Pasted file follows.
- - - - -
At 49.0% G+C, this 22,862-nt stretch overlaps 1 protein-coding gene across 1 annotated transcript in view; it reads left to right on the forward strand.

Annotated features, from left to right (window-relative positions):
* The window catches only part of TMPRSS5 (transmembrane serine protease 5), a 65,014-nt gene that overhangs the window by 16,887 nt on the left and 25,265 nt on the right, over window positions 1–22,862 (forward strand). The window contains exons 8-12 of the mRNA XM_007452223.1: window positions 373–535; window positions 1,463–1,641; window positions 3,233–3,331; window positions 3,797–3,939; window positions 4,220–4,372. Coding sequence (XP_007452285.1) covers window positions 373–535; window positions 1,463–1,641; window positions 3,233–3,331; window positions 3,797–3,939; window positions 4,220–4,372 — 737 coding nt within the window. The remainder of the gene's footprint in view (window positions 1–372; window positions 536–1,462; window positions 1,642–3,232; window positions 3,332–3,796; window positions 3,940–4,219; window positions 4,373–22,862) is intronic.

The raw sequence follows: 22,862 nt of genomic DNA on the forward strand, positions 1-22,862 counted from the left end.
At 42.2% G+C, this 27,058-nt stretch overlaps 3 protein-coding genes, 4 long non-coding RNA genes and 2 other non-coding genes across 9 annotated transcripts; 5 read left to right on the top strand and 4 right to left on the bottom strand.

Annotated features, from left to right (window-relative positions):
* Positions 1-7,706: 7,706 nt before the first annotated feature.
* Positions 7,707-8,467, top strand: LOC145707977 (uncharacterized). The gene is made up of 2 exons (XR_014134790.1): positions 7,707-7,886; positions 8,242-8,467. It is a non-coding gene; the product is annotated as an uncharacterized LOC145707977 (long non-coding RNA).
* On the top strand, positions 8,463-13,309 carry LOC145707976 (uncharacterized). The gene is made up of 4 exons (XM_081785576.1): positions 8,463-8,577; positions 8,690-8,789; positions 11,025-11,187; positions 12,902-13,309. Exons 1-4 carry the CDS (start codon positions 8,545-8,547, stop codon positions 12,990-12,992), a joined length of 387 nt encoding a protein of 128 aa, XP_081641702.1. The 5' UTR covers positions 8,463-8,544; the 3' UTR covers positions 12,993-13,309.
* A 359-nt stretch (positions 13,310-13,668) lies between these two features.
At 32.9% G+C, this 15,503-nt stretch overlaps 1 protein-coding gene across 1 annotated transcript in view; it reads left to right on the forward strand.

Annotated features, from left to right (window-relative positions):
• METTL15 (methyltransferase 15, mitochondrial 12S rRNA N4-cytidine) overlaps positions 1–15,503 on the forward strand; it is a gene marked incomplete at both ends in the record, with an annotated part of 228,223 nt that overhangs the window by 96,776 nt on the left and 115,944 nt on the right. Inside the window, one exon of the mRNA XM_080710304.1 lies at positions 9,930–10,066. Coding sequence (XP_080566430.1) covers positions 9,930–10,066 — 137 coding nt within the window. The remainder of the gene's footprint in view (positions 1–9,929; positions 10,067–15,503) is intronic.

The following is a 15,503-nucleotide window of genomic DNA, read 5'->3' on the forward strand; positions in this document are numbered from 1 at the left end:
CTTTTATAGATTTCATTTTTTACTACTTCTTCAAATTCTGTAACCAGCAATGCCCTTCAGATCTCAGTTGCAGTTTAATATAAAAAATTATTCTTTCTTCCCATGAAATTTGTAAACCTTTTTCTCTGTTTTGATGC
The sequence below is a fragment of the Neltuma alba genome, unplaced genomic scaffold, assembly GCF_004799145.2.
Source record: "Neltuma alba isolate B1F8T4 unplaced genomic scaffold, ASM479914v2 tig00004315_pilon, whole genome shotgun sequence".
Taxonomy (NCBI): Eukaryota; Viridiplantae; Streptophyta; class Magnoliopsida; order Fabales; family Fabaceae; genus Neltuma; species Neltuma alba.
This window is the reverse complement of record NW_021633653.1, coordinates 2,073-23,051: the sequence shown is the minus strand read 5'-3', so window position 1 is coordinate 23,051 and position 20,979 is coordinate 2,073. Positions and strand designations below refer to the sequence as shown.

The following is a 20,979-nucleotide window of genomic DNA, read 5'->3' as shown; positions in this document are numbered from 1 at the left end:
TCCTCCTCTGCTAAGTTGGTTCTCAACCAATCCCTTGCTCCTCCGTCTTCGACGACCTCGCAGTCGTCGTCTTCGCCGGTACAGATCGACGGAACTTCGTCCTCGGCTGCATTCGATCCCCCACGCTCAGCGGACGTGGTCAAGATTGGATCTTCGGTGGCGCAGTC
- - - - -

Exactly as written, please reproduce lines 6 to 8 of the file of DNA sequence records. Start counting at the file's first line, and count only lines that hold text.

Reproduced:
Annotated features, from left to right (window-relative positions):
* Positions 1-7,706: 7,706 nt before the first annotated feature.
* Positions 7,707-8,467, top strand: LOC145707977 (uncharacterized). The gene is made up of 2 exons (XR_014134790.1): positions 7,707-7,886; positions 8,242-8,467. It is a non-coding gene; the product is annotated as an uncharacterized LOC145707977 (long non-coding RNA).